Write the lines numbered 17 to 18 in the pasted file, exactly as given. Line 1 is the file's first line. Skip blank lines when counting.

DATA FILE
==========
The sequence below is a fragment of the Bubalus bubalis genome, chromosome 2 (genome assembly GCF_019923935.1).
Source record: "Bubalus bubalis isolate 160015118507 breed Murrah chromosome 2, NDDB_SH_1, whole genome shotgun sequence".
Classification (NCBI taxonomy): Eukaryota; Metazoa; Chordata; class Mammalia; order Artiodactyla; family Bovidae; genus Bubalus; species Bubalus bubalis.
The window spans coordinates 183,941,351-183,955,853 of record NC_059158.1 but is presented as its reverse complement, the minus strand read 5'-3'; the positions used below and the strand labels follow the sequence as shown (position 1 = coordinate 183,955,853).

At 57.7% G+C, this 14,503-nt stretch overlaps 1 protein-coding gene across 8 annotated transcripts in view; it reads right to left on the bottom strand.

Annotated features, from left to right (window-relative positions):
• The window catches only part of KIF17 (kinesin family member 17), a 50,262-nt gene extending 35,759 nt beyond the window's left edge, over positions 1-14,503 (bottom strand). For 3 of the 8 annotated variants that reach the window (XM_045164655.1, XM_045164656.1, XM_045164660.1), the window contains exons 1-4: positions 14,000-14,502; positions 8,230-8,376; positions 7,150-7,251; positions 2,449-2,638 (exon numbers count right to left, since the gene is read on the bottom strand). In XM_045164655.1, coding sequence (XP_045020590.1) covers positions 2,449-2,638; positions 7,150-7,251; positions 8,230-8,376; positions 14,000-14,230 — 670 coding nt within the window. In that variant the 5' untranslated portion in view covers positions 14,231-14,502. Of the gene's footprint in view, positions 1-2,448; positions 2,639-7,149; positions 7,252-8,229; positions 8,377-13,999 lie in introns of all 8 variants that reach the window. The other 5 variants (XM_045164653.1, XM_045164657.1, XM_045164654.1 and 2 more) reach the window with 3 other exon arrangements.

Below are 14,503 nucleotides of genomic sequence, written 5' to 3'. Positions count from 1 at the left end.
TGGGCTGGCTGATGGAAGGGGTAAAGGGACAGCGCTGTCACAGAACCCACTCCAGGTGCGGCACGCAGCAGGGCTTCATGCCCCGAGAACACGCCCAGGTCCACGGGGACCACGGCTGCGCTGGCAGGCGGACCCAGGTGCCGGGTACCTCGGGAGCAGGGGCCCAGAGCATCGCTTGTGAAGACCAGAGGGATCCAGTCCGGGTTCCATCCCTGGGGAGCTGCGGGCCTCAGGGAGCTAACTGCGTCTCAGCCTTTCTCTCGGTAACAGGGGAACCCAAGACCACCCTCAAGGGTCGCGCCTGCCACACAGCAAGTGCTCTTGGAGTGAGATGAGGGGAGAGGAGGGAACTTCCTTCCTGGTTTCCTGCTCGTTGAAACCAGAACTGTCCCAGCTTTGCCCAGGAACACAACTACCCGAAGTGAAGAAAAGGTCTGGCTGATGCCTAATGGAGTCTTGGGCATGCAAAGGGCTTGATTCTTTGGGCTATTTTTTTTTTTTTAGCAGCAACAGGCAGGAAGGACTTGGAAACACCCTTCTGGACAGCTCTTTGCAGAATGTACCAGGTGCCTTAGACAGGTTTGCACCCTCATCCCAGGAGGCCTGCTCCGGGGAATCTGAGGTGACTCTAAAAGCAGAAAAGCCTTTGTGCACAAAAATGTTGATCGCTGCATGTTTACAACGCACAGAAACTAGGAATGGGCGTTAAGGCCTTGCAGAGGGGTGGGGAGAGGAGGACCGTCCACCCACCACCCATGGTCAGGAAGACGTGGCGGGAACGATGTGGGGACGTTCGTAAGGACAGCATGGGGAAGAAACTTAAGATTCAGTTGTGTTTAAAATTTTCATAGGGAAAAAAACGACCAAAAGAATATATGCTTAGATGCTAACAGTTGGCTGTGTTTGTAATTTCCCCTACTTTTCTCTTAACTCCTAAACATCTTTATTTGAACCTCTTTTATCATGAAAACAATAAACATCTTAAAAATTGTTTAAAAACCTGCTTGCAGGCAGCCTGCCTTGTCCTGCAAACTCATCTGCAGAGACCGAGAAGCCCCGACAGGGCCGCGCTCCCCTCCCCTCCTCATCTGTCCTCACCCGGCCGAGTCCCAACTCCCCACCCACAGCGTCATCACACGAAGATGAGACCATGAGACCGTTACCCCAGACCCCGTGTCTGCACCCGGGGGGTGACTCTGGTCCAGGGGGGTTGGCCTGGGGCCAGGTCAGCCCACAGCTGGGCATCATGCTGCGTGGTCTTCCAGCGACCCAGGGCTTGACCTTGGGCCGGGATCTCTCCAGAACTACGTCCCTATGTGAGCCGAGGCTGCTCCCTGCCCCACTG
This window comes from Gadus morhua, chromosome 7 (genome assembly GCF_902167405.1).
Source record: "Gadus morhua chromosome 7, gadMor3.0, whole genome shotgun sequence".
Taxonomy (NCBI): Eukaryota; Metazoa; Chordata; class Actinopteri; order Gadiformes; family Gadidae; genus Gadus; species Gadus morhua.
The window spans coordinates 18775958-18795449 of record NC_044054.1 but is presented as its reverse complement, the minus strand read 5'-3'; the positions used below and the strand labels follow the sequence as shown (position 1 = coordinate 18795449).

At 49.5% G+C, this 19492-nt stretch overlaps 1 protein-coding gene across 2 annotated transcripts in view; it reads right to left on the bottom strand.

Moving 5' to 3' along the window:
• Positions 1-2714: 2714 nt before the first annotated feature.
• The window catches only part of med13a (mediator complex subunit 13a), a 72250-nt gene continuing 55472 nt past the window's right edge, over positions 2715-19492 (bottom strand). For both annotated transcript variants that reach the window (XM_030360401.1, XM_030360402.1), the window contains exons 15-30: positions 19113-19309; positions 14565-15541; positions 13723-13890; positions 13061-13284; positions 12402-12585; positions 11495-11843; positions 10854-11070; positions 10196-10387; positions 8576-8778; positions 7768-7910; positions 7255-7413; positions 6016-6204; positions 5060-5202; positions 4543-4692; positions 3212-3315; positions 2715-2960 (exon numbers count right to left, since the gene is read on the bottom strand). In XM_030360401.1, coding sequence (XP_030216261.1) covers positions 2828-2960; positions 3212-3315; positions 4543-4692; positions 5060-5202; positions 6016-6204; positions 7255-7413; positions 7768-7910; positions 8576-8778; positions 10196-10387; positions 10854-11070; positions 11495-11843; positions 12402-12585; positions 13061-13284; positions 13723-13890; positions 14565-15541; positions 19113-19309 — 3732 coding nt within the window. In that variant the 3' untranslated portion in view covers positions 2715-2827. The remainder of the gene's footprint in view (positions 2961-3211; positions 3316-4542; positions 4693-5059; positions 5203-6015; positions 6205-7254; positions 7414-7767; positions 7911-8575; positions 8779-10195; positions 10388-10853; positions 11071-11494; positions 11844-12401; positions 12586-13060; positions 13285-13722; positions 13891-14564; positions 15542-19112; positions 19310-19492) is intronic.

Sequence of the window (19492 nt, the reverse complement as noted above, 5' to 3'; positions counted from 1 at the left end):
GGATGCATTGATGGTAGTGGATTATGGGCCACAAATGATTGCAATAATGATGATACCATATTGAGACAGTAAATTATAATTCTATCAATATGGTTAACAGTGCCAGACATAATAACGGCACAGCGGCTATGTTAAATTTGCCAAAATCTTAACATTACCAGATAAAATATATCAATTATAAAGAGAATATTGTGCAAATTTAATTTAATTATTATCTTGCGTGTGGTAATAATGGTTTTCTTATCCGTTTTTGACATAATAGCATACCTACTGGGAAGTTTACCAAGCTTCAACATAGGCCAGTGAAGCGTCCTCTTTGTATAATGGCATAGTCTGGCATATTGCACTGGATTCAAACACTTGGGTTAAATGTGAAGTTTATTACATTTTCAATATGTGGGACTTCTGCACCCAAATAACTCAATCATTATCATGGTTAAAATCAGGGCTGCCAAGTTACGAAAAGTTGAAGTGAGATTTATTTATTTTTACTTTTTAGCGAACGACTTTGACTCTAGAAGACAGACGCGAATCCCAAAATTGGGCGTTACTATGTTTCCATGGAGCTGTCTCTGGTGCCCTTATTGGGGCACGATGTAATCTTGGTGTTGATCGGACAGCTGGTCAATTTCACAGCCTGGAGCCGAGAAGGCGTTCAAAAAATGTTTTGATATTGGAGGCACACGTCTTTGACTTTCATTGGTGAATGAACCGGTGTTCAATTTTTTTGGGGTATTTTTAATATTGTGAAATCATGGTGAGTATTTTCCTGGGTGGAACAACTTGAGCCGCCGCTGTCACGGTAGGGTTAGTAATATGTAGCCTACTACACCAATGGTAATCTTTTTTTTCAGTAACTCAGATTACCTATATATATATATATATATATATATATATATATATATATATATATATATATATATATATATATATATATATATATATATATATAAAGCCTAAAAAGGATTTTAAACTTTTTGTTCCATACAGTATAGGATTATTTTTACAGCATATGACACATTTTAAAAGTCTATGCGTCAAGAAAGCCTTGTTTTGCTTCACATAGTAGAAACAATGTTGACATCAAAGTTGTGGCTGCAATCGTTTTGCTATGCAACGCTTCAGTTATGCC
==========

• The window catches only part of med13a (mediator complex subunit 13a), a 72250-nt gene continuing 55472 nt past the window's right edge, over positions 2715-19492 (bottom strand). For both annotated transcript variants that reach the window (XM_030360401.1, XM_030360402.1), the window contains exons 15-30: positions 19113-19309; positions 14565-15541; positions 13723-13890; positions 13061-13284; positions 12402-12585; positions 11495-11843; positions 10854-11070; positions 10196-10387; positions 8576-8778; positions 7768-7910; positions 7255-7413; positions 6016-6204; positions 5060-5202; positions 4543-4692; positions 3212-3315; positions 2715-2960 (exon numbers count right to left, since the gene is read on the bottom strand). In XM_030360401.1, coding sequence (XP_030216261.1) covers positions 2828-2960; positions 3212-3315; positions 4543-4692; positions 5060-5202; positions 6016-6204; positions 7255-7413; positions 7768-7910; positions 8576-8778; positions 10196-10387; positions 10854-11070; positions 11495-11843; positions 12402-12585; positions 13061-13284; positions 13723-13890; positions 14565-15541; positions 19113-19309 — 3732 coding nt within the window. In that variant the 3' untranslated portion in view covers positions 2715-2827. The remainder of the gene's footprint in view (positions 2961-3211; positions 3316-4542; positions 4693-5059; positions 5203-6015; positions 6205-7254; positions 7414-7767; positions 7911-8575; positions 8779-10195; positions 10388-10853; positions 11071-11494; positions 11844-12401; positions 12586-13060; positions 13285-13722; positions 13891-14564; positions 15542-19112; positions 19310-19492) is intronic.

Sequence of the window (19492 nt, the reverse complement as noted above, 5' to 3'; positions counted from 1 at the left end):